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Only in Syndication
Two Faces of Andy Griffith
Andy Griffith played good-hearted, even-tempered men so well and so often that his occasional visits to the dark side were all the more electrifying. He actually started his movie career on the nastiest of notes, starring in Elia Kazan’s 1957 masterpiece A Face in the Crowd as Larry “Lonesome” Rhodes, a drifter-turned-network TV star whose cracker-barrel homilies and jokes belie his caustic cynicism and monstrous ambition.
It’s a performance on par with Marlon Brando’s in Kazan’s On the Waterfront or James Dean in the director’s East of Eden. Revisited today in light of Griffith’s many roles in the vein of Mayberry Sheriff Andy Taylor and folksy lawyer Ben Matlock, his Lonesome Rhodes is shocking, pure id, and one of the scariest characters in the history of American film.
I bring this up because I don’t believe Griffith, who passed away Tuesday at the age of 86, always got his due. He played characters like Sheriff Andy, the calm and patient hub around which Mayberry’s harmless loonies swirled, with so little apparent effort that people assumed he wasn’t even working. But he did work, and he was a complicated man.
I got a little insight into that man in 1979, when Griffith did some publicity interviews as the star (and saving grace) of Salvage 1, an ABC adventure series that’s among the several short-lived attempts to repurpose his folksy side. When I asked him why he had chosen this particular vehicle, he surprised me with his candid, sarcastic answer. “Well,” he said, pausing long enough to flash his famous grin and give me just a hint of a wink, “there’s only so many hours a day you can pick up dog hockey in the front yard.”
Griffith’s first claim to fame was as a comic monologist, his material usually in the same vein as his biggest recorded hit “What It Was, Was Football,” in which he takes a satirically countrified approach to describing an familiar event or topic.
He remembered going to theatrical auditions in New York in the mid-1950s and announcing to casting directors that he was going to “do Romeo and Juliet.”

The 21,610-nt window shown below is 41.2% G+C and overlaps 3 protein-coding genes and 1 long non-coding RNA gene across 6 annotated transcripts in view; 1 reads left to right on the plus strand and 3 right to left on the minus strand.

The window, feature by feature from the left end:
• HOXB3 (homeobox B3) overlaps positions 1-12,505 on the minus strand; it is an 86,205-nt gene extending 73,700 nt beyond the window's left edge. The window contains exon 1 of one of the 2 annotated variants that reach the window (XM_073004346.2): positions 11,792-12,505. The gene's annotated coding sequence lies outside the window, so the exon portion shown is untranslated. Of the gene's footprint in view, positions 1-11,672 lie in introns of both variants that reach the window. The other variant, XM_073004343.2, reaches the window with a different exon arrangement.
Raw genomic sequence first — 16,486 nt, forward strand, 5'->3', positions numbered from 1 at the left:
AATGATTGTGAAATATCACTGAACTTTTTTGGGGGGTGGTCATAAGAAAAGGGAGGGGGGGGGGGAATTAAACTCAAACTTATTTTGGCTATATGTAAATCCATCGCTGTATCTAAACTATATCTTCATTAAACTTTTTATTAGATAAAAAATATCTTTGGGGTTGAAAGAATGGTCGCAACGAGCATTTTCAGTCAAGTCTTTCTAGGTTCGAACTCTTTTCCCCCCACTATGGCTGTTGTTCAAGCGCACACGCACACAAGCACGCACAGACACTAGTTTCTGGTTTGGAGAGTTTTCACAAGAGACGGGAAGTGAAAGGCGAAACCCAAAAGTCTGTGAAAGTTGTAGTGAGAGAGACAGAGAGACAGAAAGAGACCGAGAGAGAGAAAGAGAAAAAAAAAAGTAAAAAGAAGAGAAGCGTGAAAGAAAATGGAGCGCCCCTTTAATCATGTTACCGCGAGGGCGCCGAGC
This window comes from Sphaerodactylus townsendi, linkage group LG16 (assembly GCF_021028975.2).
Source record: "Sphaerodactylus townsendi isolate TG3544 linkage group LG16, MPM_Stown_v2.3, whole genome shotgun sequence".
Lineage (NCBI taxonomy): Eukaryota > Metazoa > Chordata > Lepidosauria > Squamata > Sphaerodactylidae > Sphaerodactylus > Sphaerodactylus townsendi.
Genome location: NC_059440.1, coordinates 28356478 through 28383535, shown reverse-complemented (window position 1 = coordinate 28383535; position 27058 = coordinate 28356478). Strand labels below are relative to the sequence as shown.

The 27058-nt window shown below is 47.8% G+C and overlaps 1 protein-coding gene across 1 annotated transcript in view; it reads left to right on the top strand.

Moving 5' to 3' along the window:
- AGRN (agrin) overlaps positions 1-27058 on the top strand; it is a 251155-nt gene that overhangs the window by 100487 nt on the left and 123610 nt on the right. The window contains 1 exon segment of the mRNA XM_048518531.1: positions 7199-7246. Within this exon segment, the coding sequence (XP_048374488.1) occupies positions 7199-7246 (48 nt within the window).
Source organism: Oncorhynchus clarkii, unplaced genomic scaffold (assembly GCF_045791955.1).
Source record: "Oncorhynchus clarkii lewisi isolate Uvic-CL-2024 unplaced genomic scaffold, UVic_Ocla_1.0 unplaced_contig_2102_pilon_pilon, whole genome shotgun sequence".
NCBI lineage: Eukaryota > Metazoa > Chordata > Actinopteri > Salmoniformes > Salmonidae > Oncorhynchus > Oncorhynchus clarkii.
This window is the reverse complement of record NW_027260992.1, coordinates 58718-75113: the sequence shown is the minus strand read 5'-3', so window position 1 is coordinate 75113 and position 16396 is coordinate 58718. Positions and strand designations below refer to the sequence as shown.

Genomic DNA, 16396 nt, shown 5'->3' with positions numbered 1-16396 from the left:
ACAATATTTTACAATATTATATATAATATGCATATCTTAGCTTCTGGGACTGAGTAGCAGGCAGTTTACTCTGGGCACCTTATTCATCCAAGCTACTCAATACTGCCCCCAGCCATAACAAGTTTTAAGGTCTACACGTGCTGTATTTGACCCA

“Which scene?” they’d ask.
“The whole thing,” he’d say.
“You’re going to perform all of Romeo and Juliet?”
“Naw,” he’d say, “I’m gon’ tell it.”
Telling it and other classical pieces in his unique style got him the lead as deceptively simple good ol’ boy Will Stockdale in No Time for Sergeants, which became a hit on live TV, Broadway and eventually film. It also established a Griffith persona that TV audiences would come to love – and expect.
We talked a bit about typecasting – he felt he’d become a victim of it but understood why – and it led me to bring up Pray for the Wildcats. Now regarded as cult classic, it’s a 1974 ABC Movie of the Week, sort of a low-desert Deliverance that marked Griffith’s first venture back into Lonesome Rhodes darkness after leaving behind Barney Fife, Goober Pyle, Floyd the Barber and all the other genial, goofy Mayberry characters. In Wildcats, he was cast as a macho corporate executive who demanded that three advertising men who wanted his account join him on a Baja Peninsula motorcycle trek. (Believe it or not, the ad men were portrayed by William Shatner, Brady Bunch dad Robert Reed and evangelist-turned-actor Marjoe Gortner.) The adventure turns into a life-and-death ordeal, and Griffith’s character reveals himself to be a sociopath, a maniacal, lascivious creep.
“You made my skin crawl,” I told him. I meant it as a compliment, and he took it as such. And he told me with an air of confidentiality that the night after they had shot one particular scene — his character comes on like a drunken satyr to a hippie girl in a Baja dive, grinding his pelvis against her backside – he had a nightmare in which he was strangled Don “Barney” Knotts and beat his face to a bloody pulp. He said he woke frantic, disoriented, in a sweat. He got to a phone as quickly as he could and called his dear friend and costar to make sure he was all right.
Once he had confirmed Knotts was alive and well, he said, “I got on the phone to my therapist,” who talked him through the nightmare, explaining that he was killing a vestige of the kindly character that had come to be his bread and butter.
“Wait, wait, just a second,” I said. “You have a psychiatrist?”
He flashed another of those grins and cocked his head to one side in a way that made me feel kind of like Opie getting a life lesson from his dad. “Yes, I see a shrink,” he said. “I’m not Andy Taylor. I’m an actor.”
And so he was.
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